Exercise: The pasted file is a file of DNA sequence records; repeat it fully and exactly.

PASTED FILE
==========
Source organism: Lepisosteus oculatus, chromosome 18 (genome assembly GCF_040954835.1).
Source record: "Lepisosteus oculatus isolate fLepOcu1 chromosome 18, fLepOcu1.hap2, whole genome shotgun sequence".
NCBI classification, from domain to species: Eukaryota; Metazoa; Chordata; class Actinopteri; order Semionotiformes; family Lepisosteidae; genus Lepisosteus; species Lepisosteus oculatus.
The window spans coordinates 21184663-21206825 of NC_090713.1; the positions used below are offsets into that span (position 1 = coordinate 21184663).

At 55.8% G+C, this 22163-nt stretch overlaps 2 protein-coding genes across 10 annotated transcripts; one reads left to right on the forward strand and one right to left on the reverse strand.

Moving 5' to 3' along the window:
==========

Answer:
Source organism: Lepisosteus oculatus, chromosome 18 (genome assembly GCF_040954835.1).
Source record: "Lepisosteus oculatus isolate fLepOcu1 chromosome 18, fLepOcu1.hap2, whole genome shotgun sequence".
NCBI classification, from domain to species: Eukaryota; Metazoa; Chordata; class Actinopteri; order Semionotiformes; family Lepisosteidae; genus Lepisosteus; species Lepisosteus oculatus.
The window spans coordinates 21184663-21206825 of NC_090713.1; the positions used below are offsets into that span (position 1 = coordinate 21184663).

At 55.8% G+C, this 22163-nt stretch overlaps 2 protein-coding genes across 10 annotated transcripts; one reads left to right on the forward strand and one right to left on the reverse strand.

Moving 5' to 3' along the window: